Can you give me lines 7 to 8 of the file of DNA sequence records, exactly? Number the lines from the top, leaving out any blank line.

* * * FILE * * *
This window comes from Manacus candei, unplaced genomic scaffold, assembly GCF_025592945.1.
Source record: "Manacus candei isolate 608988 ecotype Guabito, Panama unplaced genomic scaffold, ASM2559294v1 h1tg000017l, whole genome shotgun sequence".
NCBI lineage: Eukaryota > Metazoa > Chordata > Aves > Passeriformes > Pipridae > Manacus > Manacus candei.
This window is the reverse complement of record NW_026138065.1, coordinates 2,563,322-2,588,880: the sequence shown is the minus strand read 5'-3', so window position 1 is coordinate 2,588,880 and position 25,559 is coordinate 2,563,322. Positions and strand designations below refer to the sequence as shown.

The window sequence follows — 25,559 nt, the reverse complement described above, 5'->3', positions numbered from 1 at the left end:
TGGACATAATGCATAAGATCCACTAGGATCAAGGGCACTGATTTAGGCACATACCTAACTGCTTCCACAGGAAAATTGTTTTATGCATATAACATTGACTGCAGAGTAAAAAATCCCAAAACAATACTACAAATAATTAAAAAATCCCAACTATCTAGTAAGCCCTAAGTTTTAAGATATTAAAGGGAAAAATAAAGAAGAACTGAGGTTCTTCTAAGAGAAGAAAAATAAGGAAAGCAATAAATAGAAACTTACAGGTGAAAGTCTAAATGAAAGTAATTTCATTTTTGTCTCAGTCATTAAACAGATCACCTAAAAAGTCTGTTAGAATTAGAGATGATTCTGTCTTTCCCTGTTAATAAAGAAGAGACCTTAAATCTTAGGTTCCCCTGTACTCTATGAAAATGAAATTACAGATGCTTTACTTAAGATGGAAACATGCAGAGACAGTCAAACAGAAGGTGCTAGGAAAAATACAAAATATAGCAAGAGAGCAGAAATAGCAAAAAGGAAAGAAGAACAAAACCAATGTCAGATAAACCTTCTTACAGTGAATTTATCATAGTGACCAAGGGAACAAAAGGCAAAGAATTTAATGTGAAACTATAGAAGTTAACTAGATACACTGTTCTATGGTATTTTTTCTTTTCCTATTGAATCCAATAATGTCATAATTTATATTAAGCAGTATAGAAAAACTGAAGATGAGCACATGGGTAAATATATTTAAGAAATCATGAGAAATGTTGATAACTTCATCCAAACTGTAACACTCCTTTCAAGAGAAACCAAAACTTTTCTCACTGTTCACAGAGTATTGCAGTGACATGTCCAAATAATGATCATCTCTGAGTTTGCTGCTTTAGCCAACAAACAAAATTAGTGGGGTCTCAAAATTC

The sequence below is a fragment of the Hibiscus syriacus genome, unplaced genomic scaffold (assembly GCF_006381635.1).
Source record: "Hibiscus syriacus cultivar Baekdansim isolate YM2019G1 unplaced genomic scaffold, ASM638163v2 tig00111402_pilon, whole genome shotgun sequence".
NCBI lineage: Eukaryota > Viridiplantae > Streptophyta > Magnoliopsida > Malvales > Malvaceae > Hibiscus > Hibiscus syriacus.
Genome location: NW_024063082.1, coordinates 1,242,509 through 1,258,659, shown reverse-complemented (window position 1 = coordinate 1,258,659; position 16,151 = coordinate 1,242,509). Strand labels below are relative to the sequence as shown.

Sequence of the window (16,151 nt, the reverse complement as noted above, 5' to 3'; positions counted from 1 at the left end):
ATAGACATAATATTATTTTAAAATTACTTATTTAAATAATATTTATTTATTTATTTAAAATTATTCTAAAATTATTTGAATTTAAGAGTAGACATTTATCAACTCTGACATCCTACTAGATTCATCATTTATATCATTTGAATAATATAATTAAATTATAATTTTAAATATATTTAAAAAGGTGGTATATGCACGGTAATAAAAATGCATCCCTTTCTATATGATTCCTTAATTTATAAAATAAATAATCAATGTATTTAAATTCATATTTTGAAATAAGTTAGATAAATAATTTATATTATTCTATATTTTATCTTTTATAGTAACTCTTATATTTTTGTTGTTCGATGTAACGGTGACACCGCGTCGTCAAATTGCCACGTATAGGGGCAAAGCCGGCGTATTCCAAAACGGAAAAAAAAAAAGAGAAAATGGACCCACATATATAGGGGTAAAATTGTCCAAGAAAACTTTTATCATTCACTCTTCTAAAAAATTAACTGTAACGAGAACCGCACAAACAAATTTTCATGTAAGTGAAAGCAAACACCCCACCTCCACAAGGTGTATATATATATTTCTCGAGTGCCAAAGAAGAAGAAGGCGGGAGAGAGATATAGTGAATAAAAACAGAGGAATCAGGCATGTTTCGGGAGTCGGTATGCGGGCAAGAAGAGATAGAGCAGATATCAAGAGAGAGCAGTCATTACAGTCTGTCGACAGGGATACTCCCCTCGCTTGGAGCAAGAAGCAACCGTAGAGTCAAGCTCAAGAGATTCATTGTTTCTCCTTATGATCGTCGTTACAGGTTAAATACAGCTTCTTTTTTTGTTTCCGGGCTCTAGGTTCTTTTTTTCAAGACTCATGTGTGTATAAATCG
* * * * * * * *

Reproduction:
The sequence below is a fragment of the Hibiscus syriacus genome, unplaced genomic scaffold (assembly GCF_006381635.1).
Source record: "Hibiscus syriacus cultivar Baekdansim isolate YM2019G1 unplaced genomic scaffold, ASM638163v2 tig00111402_pilon, whole genome shotgun sequence".